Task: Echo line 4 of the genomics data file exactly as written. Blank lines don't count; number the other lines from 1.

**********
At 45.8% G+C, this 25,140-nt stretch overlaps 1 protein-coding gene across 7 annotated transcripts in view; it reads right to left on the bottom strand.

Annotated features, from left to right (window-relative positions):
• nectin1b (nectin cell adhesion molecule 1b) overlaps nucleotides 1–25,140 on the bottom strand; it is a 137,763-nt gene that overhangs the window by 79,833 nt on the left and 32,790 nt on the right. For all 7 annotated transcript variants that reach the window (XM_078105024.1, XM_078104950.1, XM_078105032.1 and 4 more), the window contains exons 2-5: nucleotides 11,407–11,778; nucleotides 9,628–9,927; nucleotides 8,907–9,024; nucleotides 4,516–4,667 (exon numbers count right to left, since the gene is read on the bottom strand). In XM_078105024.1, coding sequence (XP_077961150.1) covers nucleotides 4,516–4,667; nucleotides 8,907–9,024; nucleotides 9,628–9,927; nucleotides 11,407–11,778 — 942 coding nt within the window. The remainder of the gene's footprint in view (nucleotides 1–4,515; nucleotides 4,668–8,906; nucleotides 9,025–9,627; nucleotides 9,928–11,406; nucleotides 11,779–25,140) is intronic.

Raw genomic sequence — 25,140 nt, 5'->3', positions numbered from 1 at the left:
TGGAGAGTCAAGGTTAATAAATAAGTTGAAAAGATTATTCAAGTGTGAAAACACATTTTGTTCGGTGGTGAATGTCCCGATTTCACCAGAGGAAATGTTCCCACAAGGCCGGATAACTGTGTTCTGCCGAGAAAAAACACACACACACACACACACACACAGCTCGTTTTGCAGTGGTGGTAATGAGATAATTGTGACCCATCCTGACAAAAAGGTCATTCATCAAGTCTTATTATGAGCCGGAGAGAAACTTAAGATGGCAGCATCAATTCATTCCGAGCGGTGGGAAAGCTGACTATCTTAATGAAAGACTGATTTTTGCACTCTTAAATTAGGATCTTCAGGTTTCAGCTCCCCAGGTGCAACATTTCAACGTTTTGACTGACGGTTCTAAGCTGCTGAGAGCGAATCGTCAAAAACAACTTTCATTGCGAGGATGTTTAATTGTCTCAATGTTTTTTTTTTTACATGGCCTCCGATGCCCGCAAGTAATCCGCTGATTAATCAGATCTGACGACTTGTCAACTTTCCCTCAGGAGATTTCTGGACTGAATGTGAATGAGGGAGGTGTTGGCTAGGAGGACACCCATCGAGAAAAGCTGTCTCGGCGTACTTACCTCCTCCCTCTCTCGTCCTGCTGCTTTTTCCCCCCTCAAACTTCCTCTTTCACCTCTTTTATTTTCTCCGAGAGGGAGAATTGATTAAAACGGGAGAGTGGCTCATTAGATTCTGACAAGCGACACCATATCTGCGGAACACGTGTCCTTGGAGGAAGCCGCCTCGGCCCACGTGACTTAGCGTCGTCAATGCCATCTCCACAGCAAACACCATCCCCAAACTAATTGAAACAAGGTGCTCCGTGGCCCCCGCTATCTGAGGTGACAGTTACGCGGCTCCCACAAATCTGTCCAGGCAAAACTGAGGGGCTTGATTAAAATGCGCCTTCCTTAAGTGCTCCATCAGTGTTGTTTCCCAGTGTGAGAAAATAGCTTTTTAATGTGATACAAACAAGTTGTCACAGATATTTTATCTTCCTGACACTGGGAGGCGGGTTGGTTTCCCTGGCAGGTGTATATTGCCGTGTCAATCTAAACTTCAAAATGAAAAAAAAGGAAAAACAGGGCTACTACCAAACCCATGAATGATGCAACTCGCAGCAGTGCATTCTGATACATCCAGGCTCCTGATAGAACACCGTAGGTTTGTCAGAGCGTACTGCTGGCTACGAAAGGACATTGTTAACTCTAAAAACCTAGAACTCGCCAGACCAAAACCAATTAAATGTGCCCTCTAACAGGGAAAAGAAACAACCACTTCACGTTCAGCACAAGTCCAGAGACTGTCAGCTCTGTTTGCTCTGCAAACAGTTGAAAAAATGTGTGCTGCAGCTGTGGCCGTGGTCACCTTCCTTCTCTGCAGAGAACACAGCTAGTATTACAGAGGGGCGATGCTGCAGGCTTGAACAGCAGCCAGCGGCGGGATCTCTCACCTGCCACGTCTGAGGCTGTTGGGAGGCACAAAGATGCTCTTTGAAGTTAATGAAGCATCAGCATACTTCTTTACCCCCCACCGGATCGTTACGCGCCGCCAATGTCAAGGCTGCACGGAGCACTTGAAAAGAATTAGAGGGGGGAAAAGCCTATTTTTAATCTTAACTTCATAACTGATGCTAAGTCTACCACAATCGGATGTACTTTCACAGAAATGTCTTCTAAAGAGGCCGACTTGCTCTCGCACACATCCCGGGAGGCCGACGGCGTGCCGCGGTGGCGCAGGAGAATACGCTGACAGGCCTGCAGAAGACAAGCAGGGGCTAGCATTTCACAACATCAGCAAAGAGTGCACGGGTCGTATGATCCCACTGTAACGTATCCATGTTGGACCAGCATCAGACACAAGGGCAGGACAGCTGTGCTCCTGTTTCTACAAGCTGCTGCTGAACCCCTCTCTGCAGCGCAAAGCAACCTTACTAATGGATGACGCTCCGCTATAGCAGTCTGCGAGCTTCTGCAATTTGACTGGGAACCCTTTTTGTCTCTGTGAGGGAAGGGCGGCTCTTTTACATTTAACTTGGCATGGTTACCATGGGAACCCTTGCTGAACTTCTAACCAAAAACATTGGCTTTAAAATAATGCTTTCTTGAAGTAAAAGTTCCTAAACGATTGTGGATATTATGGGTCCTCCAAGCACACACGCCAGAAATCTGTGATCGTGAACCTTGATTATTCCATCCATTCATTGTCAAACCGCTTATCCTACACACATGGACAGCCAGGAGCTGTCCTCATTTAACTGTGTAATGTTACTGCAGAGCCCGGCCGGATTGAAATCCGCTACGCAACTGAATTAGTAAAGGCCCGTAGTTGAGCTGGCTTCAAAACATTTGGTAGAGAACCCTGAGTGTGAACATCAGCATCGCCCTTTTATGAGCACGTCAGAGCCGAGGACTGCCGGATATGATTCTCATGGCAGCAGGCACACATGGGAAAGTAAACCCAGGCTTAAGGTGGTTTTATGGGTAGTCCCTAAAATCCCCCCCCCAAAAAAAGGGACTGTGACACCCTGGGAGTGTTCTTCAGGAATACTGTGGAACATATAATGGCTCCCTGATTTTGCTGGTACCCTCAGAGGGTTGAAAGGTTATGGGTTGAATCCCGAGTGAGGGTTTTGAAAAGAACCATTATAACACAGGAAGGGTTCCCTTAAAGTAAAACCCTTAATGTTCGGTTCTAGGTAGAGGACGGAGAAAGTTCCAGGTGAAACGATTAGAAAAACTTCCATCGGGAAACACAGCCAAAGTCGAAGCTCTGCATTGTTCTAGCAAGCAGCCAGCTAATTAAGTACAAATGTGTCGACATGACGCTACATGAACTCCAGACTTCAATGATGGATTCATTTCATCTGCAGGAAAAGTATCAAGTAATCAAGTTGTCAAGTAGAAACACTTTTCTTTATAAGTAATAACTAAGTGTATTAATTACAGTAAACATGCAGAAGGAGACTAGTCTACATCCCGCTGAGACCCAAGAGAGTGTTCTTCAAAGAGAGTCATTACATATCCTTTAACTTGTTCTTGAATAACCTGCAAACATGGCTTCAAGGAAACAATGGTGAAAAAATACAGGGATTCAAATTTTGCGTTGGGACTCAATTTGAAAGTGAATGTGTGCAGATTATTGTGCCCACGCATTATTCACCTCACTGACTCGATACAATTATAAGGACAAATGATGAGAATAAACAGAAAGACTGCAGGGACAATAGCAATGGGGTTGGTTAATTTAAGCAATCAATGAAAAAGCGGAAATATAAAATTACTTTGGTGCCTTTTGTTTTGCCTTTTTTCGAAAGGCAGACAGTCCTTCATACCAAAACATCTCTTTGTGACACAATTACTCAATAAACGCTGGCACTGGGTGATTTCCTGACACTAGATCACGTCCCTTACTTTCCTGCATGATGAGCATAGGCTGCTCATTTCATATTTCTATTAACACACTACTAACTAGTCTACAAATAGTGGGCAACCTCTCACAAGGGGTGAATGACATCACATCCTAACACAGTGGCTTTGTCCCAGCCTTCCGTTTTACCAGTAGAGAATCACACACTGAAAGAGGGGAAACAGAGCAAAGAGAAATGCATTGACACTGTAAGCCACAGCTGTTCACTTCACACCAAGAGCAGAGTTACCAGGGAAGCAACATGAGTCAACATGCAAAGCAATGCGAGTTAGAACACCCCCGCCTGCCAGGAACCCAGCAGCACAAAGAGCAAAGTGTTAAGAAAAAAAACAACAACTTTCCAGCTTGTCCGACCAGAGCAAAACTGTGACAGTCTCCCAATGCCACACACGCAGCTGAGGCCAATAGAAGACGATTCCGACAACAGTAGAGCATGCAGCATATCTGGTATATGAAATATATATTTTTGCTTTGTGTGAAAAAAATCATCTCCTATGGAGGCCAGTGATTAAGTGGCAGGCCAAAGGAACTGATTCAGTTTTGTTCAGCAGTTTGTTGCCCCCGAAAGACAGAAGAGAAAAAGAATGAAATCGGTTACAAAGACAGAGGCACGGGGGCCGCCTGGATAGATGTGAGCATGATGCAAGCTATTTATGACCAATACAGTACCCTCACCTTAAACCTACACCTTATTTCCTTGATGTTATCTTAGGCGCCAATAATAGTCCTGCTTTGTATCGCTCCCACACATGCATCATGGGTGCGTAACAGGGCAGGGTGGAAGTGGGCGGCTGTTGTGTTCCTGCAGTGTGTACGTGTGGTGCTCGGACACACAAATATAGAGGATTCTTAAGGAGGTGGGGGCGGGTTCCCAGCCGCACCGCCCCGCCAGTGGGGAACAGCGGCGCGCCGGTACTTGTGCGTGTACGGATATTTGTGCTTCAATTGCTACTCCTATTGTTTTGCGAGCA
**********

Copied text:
Raw genomic sequence — 25,140 nt, 5'->3', positions numbered from 1 at the left: